New Brunswick

Saint John should share details of ransomware attack, cybersecurity expert says

More than two weeks after a ransomware attack caused Saint John to shut down its systems, the city is still not sharing any details about how the attack happened, which systems were targeted, what information is possibly compromised and what exactly it’s doing to respond.

Public shouldn't be 'kept in the dark' about extent and impact of damage, cybersecurity expert says

The City of Saint John was targetted by a cyber attack late Friday, Nov. 13. (Julia Wright/CBC file photo)

More than two weeks after a ransomware attack caused the City of Saint John to shut down its online systems, the city is still not sharing any details about how the attack happened, which systems were targeted, what information was possibly compromised and what exactly it's doing to respond.

At Monday night's council meeting, city manager John Collin said the city "will not provide details that inform the criminals who attacked us on their effectiveness or lack thereof."

"Nor will we comment on our strengths or limited vulnerabilities, since we have no intention to provide a roadmap to any future attackers or scammers," Collin said.

A ransomware attack on Nov. 13 forced the city to take its network offline. That allowed it to "isolate [its] networks from the outside world and to contain and then eradicate the virus," Collin said.

Collin said he expects a return to normal within the coming weeks, but noted "we will not reactivate any of our network or reconnect to the outside world until we are sure that it is safe to do so."

Saint John city manager John Collin said in a press release Friday evening that he expects 'a full recovery' of online city services in the coming weeks. (Connell Smith, CBC file photo)

In the meantime, Collin said, the city will provide information "that is important to our community," including impact to services and whether any private data was compromised.

He said the city has not confirmed any personal data leaks, but it hasn't made a final determination on that. Residents are advised to watch for any irregular activity on their bank accounts and credit card statements in the meantime.

Ali Dehghantanha, a cybersecurity expert at the University of Guelph, said he doesn't believe that releasing more information about the attack would tip off attackers.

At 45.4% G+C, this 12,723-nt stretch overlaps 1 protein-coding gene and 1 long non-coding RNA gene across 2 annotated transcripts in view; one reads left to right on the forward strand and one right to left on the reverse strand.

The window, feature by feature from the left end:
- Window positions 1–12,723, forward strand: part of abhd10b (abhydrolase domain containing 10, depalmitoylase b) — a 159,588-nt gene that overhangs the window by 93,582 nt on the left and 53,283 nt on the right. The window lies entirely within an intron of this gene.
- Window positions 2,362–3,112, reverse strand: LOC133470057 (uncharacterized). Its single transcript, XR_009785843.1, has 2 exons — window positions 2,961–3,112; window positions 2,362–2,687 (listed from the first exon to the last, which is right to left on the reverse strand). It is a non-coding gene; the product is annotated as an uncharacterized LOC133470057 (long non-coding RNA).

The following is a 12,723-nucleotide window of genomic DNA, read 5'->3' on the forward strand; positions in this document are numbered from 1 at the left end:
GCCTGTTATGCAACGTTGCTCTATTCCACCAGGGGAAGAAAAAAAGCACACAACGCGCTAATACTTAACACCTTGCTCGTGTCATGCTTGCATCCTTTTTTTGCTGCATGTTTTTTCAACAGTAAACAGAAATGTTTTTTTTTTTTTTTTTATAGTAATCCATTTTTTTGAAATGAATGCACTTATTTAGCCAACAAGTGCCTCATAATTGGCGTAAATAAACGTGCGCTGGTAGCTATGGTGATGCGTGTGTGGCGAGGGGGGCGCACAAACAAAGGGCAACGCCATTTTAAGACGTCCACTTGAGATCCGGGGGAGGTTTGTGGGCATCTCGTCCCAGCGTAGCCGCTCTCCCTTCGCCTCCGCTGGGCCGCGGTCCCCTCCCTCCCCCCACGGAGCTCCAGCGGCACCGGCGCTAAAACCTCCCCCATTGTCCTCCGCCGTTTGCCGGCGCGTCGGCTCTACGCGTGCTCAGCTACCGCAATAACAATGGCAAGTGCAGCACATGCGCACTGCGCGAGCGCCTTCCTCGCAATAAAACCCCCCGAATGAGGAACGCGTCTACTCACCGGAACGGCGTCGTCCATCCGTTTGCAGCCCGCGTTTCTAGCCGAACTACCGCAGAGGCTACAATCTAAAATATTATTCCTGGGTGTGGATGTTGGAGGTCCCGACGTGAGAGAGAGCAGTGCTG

Dehghantanha said it's likely the attackers know what information they're holding hostage.

He said there's benefit in telling the public what information could be out there, and giving guidance about changing passwords and other precautions.

I don't like that we, people, the public, are being kept in the dark, because there could be a lot of help we can offer.​​​​​- Ali Dehghantanha, cybersecurity expert

Dehghantanha said he's seen other cities in similar situations share more information.

"I don't think releasing the reasons they believe people need to check their banking information would cause any harm," he said. "They need to tell us."

The city should also explain what other information is at risk, he said.

"What about other private information that usually is not protected as much as bank information?"

Not sharing information publicly also means the cybersecurity community can't help as much as it potentially could, Dehghantanha said.

"I don't like that we, people, the public, are being kept in the dark, because there could be a lot of help we can offer." 

The city is using a gmail address to communicate with media, and many city employees still don't have access to email or phones. This includes the Saint John Police Force, whose spokesperson Jim Hennessy declined to comment on the attack other than to say police and fire are responding normally.

The city said that because of the network shutdown, its website, some phone lines, email and online payments are not working.

It's not clear whether some or all of these services are offline because the city shut down its network or because they were directly affected by the attack.

No legal obligation to share details

Collin said the cyberattack is being investigated by police, but did not specify which police force.

University of New Brunswick cybersecurity expert Dr. Ali Ghorbani said the city is under no legal obligation to share any details about the attack, except personal data leaks.

He said organizations affected by ransomware should not disclose information that exposes the major vulnerability or weakness that created this problem, how the attack happened, and what technology was used to to make the attack successful. 

"So as long as they stay away from disclosing their infrastructure problems and ... the complexity of what has happened, the rest of the information, I think, should be communicated to those who have been affected."

Ghorbani said the longer the shutdown goes on, the more difficult it will be to bounce back from the attack.


Hadeel Ibrahim is a reporter with CBC New Brunswick based in Saint John. She's been previously awarded for a series on refugee mental health and for her work at a student newspaper, where she served as Editor-in-Chief. She reports in English and Arabic. Email: Twitter: @HadeelBIbrahim


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